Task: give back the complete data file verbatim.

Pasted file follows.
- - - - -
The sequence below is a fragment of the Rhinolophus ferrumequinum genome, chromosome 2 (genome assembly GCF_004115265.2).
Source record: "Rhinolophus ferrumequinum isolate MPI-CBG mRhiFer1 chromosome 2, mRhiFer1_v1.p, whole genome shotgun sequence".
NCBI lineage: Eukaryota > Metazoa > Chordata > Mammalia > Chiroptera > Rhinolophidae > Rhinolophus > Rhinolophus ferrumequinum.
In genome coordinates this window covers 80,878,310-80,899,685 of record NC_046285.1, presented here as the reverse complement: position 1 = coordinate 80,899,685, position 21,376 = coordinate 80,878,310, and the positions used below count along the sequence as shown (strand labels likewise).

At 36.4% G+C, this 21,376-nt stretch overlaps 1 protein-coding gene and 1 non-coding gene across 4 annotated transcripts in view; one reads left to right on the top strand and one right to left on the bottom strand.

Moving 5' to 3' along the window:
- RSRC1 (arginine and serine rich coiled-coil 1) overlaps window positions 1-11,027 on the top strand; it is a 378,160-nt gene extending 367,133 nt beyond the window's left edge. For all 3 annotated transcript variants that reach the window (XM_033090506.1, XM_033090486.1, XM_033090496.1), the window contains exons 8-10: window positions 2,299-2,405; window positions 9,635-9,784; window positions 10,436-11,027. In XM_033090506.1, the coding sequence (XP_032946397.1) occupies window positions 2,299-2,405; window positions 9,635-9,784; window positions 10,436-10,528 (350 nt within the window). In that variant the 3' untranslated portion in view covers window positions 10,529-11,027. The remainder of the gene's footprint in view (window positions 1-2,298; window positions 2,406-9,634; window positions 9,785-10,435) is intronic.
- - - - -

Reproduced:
The sequence below is a fragment of the Rhinolophus ferrumequinum genome, chromosome 2 (genome assembly GCF_004115265.2).
Source record: "Rhinolophus ferrumequinum isolate MPI-CBG mRhiFer1 chromosome 2, mRhiFer1_v1.p, whole genome shotgun sequence".
NCBI lineage: Eukaryota > Metazoa > Chordata > Mammalia > Chiroptera > Rhinolophidae > Rhinolophus > Rhinolophus ferrumequinum.
In genome coordinates this window covers 80,878,310-80,899,685 of record NC_046285.1, presented here as the reverse complement: position 1 = coordinate 80,899,685, position 21,376 = coordinate 80,878,310, and the positions used below count along the sequence as shown (strand labels likewise).

At 36.4% G+C, this 21,376-nt stretch overlaps 1 protein-coding gene and 1 non-coding gene across 4 annotated transcripts in view; one reads left to right on the top strand and one right to left on the bottom strand.

Moving 5' to 3' along the window:
- RSRC1 (arginine and serine rich coiled-coil 1) overlaps window positions 1-11,027 on the top strand; it is a 378,160-nt gene extending 367,133 nt beyond the window's left edge. For all 3 annotated transcript variants that reach the window (XM_033090506.1, XM_033090486.1, XM_033090496.1), the window contains exons 8-10: window positions 2,299-2,405; window positions 9,635-9,784; window positions 10,436-11,027. In XM_033090506.1, the coding sequence (XP_032946397.1) occupies window positions 2,299-2,405; window positions 9,635-9,784; window positions 10,436-10,528 (350 nt within the window). In that variant the 3' untranslated portion in view covers window positions 10,529-11,027. The remainder of the gene's footprint in view (window positions 1-2,298; window positions 2,406-9,634; window positions 9,785-10,435) is intronic.